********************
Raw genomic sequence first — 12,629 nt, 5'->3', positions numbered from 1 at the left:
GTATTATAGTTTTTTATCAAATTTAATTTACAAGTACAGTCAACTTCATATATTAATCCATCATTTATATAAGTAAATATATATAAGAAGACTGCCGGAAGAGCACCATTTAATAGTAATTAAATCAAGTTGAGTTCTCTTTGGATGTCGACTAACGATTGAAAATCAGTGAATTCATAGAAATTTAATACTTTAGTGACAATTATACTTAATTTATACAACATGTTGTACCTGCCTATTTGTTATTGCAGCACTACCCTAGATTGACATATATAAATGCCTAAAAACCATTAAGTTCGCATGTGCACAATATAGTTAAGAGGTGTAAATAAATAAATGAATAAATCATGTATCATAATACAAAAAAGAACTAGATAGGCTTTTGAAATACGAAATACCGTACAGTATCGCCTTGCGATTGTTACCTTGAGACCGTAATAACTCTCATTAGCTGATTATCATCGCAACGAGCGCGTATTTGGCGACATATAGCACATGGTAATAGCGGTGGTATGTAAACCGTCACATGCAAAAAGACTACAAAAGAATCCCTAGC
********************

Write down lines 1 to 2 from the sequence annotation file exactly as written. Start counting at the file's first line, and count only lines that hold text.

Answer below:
Raw genomic sequence first — 12,629 nt, 5'->3', positions numbered from 1 at the left:
GTATTATAGTTTTTTATCAAATTTAATTTACAAGTACAGTCAACTTCATATATTAATCCATCATTTATATAAGTAAATATATATAAGAAGACTGCCGGAAGAGCACCATTTAATAGTAATTAAATCAAGTTGAGTTCTCTTTGGATGTCGACTAACGATTGAAAATCAGTGAATTCATAGAAATTTAATACTTTAGTGACAATTATACTTAATTTATACAACATGTTGTACCTGCCTATTTGTTATTGCAGCACTACCCTAGATTGACATATATAAATGCCTAAAAACCATTAAGTTCGCATGTGCACAATATAGTTAAGAGGTGTAAATAAATAAATGAATAAATCATGTATCATAATACAAAAAAGAACTAGATAGGCTTTTGAAATACGAAATACCGTACAGTATCGCCTTGCGATTGTTACCTTGAGACCGTAATAACTCTCATTAGCTGATTATCATCGCAACGAGCGCGTATTTGGCGACATATAGCACATGGTAATAGCGGTGGTATGTAAACCGTCACATGCAAAAAGACTACAAAAGAATCCCTAGC